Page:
Beautiful Photos Of NYC Parked Cars In The 1970s By Photographer Langdon Clay
Between 1974 and 1976 Langdon Clay photographed the cars he found on the streets of New York and Hoboken, New Jersey whenever he was out on a late night walk. These striking photos don’t just show us the cars of the ‘70s but the way New York looked at a time of major upheaval. The photos may be digitized, but they have an inherently tactile sensation. Whether you’re a car lover or you just have a passing interest in these four wheel classics, Langdon Clay's '70s car photos are a time machine to an era when every automobile exuded a sense of raw power.
Street photography doesn’t just provide the viewer with a peek into a world that they may not know, but it gives us insight into the person behind the camera. What do they love? What’s their secret obsession?
Many would say cars are the best eye candy, and a pop of color and Detroit style like this red Ford Fairlane, snapped somewhere near Sixth Street, bears that out. The Ford Fairlane is one of those cars that seems like it’s been forgotten in the 21st century. These babies were rolled out between 1955 and 1970 as a mid-size cruiser in spite of its generally large size. Named after Henry’s Ford’s estate near Dearborn, Michigan, Fair Lane, the car appealed all kinds of drivers. Whether you were in the suburbs or the heart of the city the Fairlane was there for you.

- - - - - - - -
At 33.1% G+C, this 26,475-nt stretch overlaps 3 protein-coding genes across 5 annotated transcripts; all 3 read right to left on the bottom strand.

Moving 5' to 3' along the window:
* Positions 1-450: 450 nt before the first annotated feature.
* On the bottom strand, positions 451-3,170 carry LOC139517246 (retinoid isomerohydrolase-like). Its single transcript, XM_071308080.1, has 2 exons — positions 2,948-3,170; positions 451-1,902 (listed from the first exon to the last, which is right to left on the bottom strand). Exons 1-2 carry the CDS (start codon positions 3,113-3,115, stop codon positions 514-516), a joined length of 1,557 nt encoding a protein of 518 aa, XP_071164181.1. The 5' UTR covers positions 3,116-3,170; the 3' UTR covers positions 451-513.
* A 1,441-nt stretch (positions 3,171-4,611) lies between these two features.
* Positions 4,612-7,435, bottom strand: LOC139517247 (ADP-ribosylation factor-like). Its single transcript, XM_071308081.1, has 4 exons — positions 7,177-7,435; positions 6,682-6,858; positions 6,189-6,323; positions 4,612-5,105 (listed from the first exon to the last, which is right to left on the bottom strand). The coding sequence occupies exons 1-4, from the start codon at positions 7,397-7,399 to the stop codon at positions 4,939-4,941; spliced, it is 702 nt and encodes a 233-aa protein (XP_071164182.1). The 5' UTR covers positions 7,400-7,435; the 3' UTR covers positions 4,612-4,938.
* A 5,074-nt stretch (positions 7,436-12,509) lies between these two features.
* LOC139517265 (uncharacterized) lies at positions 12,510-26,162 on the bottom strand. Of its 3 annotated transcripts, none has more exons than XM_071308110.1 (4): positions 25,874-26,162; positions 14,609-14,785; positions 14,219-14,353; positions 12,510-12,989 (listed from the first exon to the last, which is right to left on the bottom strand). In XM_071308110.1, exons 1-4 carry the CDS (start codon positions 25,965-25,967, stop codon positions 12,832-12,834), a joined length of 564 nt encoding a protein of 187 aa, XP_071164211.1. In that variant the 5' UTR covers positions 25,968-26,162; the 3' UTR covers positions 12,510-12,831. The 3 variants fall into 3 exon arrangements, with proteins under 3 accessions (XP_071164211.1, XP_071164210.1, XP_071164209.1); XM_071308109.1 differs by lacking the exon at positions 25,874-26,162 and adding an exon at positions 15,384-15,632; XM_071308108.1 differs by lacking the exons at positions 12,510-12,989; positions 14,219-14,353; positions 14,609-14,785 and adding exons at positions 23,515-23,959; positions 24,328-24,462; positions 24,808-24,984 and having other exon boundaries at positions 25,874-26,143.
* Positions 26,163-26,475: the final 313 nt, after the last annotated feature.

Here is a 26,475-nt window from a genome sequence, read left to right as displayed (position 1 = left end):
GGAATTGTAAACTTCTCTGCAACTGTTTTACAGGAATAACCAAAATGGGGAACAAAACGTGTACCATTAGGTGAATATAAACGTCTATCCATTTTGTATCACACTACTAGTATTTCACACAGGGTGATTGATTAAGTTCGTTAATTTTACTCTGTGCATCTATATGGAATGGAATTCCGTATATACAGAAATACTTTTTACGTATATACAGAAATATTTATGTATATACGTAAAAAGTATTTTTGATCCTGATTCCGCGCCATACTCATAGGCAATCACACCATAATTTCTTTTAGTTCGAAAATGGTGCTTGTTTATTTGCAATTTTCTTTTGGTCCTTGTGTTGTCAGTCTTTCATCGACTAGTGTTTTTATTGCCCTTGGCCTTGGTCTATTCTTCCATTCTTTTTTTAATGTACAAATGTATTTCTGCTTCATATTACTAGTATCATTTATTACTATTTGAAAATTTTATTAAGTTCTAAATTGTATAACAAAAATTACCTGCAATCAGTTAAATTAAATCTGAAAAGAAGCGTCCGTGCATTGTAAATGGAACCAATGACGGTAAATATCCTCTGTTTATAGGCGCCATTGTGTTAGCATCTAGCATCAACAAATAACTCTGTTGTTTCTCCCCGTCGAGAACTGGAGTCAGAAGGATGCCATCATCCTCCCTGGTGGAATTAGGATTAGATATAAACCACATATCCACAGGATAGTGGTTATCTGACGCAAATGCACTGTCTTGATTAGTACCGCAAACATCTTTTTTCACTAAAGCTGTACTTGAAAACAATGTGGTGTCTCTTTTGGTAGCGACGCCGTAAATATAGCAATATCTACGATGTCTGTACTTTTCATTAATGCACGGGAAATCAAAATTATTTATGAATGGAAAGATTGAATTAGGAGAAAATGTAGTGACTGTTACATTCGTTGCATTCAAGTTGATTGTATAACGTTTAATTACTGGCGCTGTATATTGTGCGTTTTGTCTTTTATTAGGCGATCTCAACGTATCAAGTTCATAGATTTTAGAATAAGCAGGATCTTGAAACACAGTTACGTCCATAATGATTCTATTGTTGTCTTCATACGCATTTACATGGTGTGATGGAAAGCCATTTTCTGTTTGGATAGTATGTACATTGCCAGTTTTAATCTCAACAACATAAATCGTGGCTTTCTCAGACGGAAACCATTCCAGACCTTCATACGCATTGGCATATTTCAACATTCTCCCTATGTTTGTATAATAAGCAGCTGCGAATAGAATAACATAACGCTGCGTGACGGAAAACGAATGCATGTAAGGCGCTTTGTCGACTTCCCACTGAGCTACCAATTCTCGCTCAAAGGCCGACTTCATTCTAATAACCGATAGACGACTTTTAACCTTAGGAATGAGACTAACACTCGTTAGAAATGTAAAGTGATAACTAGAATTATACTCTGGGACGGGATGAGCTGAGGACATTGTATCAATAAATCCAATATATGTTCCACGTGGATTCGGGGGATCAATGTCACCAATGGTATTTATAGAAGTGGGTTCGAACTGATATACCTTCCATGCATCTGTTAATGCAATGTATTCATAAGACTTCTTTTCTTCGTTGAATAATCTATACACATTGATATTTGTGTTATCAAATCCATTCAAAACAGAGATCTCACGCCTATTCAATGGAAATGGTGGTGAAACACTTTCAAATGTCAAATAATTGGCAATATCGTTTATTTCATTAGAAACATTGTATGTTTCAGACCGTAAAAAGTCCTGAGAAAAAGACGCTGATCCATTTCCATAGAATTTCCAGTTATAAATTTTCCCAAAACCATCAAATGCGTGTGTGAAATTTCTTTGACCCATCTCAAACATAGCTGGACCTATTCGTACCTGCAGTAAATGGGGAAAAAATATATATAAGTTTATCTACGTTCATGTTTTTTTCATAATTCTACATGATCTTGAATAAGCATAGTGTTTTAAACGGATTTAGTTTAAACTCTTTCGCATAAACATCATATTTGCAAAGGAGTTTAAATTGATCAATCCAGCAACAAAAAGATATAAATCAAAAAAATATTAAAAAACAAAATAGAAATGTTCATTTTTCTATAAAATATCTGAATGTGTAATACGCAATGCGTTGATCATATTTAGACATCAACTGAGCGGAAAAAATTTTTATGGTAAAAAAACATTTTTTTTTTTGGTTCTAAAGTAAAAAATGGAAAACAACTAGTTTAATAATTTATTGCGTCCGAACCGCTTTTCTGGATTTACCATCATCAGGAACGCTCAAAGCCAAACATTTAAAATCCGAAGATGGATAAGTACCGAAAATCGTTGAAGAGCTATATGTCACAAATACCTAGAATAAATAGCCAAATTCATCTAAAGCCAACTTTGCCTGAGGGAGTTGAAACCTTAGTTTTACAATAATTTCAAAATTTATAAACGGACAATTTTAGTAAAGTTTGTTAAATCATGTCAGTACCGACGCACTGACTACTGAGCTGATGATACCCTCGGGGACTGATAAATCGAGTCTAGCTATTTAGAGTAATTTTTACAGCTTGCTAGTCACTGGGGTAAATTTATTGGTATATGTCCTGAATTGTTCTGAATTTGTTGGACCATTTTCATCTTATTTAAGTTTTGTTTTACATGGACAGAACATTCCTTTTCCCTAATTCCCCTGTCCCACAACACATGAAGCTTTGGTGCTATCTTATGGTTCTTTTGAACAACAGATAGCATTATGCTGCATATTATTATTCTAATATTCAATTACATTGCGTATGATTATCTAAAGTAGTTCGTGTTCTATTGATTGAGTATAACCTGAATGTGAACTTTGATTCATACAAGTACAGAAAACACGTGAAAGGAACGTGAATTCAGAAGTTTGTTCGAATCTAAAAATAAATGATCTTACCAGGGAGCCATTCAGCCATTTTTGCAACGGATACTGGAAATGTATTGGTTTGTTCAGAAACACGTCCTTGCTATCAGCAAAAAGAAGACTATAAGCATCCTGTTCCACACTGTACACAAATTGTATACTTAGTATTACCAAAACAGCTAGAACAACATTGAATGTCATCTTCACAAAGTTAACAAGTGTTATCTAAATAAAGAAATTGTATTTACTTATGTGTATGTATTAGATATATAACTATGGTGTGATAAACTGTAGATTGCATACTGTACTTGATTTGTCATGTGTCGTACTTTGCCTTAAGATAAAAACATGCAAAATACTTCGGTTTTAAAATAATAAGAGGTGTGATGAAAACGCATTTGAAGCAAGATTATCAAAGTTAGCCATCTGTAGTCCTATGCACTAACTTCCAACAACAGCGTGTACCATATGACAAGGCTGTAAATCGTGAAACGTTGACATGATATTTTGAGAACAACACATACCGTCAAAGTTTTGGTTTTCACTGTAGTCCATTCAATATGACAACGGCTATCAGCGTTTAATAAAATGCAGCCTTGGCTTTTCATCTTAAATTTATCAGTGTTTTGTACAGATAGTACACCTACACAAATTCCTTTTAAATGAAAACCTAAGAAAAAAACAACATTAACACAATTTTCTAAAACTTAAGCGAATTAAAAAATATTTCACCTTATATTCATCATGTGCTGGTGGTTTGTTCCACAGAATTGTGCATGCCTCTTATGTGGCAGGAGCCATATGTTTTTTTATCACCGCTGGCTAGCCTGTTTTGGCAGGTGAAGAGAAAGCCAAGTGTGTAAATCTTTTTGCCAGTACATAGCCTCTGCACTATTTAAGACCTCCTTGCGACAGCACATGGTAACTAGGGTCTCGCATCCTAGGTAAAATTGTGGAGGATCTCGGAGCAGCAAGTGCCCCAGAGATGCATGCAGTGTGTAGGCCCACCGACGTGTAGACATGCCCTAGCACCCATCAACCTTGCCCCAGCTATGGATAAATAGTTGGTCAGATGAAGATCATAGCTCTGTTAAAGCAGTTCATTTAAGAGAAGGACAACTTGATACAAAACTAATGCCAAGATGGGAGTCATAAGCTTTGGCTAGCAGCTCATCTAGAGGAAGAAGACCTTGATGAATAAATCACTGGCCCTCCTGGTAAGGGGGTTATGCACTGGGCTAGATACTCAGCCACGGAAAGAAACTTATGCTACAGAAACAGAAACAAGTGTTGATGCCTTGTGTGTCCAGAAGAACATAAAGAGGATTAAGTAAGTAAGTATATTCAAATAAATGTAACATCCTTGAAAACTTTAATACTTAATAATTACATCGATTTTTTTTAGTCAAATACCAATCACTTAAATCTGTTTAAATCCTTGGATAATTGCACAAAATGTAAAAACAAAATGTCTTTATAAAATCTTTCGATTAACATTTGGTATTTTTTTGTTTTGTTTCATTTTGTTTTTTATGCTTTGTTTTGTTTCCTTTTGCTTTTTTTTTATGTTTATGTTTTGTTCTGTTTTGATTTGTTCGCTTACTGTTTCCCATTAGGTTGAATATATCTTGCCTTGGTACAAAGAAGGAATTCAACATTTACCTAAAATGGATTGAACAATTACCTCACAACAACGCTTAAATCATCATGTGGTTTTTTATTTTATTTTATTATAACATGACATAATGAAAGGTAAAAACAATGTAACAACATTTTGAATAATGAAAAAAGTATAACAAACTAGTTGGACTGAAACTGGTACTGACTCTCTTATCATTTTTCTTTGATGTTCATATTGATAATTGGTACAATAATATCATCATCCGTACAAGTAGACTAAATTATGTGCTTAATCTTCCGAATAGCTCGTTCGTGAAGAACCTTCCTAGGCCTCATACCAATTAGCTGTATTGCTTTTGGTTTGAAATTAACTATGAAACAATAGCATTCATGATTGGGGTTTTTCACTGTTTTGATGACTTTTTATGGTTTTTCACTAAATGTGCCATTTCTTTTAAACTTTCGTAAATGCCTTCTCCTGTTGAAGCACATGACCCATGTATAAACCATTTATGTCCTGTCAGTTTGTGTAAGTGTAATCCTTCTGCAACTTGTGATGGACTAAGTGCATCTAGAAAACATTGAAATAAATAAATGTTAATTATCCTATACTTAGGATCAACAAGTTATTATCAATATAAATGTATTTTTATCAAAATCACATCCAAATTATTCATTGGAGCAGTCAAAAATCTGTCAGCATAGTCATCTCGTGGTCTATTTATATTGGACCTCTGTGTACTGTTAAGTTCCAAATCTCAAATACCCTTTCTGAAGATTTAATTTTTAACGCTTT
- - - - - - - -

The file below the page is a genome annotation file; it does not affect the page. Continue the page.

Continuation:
A Galaxie 500 in Manhattan
With the space race firmly on everyone’s mind it’s no wonder that Ford rolled out a car called the Galaxie. Whether you’re looking at the Galaxie 500, the Sunliner, or the XL, these cars are extremely cool looking. Even the 1972 Station. Wagon version of these cars look like some kind of retro-futuristic daydream. Ford stopped manufacturing the Galaxie in 1974, but if you look hard enough you can still find them out on the street.
A forever cool Monte Carlo parked in Hoboken, New Jersey
In the late ‘60s Chevy decided that they needed to come up with a car that could go head to head - or grill to grill - with the Pontiac Grand Prix. Using a G-body platform they created the Monte Carlo. It was initially marketed as a luxury coupe that was “a lot more car than it has to be” for just over $3,123. According to car specialist Greg Ingold, first run Monte Carlos are pretty much the same as a Chevlle. At the time that meant that Monte Carlo drivers got more bang for their buck.
Orange Impala Hoboken